While all estate plans share a few common components, high-net-worth individuals may need to consider additional options for more effective outcomes. The three main estate planning tools to consider are a last will and testament, trusts, and a power of attorney.

Last Will and Testament

A last will and testament is the most basic requirement for effective estate planning. This document is important for all Texas residents, whether they are young, old, healthy, sick, rich, or poor. The primary function of a will is to designate beneficiaries and determine which assets they should receive.


Most high-net-worth individuals in Texas should consider the potential benefits of trusts. Middle-class residents with net worths of $100,000 might also benefit from establishing trusts – even if this wealth bracket does not fall into the traditional definition of “high-net-worth.” Trusts are effective estate planning tools because they can control how beneficiaries receive assets. In contrast, a will may only have the power to control who receives assets. For example, you might have a family member who is not yet ready for a big financial responsiblity. You may feel uncertain about leaving this individual large sums of money, but you may still be concerned about their financial security after your passing. This obvious strategy in this scenario is to consider a spendthrift or “drip-feed” trust. As the name implies, this trust distributes funds on a gradual basis rather than paying out a lump-sum amount. This provides financial security for your beneficiary while protecting them from issues such as gambling, debt, substance abuse, or poor investment choices. Trusts also provide a range of tax planning advantages, and they have the potential to reduce or eliminate federal estate tax obligations. Popular choices among high-net-worth and ultra-high-net-worth families include charitable remainder trusts (CRTs) and generation-skipping trusts (GSTs). There are almost too many different types of trusts to list, and the best option depends entirely on your family’s unique needs. To discuss a trust that meets your specific priorities, consider consulting with a high-net-worth estate planning lawyer in Texas.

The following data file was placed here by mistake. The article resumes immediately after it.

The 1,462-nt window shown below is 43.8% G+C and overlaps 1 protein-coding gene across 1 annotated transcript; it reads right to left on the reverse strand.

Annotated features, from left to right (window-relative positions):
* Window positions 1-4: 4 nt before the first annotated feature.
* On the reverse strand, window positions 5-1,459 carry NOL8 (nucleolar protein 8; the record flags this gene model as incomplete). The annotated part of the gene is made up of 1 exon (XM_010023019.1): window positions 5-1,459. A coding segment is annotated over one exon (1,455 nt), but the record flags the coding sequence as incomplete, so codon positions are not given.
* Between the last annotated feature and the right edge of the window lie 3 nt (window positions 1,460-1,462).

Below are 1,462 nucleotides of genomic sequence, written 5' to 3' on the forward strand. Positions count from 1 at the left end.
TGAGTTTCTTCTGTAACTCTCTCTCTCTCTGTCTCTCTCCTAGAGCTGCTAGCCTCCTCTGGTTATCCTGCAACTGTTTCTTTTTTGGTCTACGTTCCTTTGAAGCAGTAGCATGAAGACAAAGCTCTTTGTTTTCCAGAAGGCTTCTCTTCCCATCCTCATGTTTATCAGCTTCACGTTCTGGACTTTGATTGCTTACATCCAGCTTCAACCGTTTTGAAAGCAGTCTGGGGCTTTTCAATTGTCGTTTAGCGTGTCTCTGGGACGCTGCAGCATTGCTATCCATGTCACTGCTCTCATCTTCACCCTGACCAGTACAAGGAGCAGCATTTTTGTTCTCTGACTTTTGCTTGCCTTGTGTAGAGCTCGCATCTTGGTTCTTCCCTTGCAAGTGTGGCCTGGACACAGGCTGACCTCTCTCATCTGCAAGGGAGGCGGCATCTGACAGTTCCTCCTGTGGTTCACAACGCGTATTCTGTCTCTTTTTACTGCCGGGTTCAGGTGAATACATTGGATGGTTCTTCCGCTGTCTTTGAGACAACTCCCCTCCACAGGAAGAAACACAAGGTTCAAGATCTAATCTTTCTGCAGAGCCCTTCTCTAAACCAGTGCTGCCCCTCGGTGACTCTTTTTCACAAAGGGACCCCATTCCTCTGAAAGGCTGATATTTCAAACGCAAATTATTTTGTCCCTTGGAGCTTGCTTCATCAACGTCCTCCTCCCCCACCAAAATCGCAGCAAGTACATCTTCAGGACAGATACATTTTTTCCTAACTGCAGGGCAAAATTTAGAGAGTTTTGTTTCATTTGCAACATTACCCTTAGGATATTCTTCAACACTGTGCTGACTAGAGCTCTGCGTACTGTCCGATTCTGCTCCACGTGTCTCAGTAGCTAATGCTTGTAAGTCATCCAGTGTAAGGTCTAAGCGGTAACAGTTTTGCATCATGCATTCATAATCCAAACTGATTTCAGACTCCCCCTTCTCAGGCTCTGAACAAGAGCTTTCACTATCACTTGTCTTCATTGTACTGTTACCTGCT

Power of Attorney

Also known simply as “POA,” a power of attorney allows you to designate a representative to handle your finances if you ever become incapacitated. For financially savvy individuals who play an active role in their investments and business activities, this estate planning tool may be crucial. The thought of leaving these decisions to a family member who has no idea how to run your business or manage your investments may seem unthinkable. Without designating a financial power of attorney, your business and investments could suffer tremendously while you are incapacitated. There are many situations where a POA might be helpful, not just for those who are in poor health. For example, you can also designate a POA to handle your real estate transactions while you are abroad, or a POA to handle financial matters when you are unable to do so.

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The best time to plan your legacy was 10 years ago. The next best time is today. Everyone needs estate planning - the good news is it's never too early and if you're reading this, it's not too late.

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    While this website provides general information, it does not constitute legal advice. Any communication with Hunter Sargent, PLLC via e-mail or through this website does not constitute or create an attorney-client relationship and is not privileged or confidential.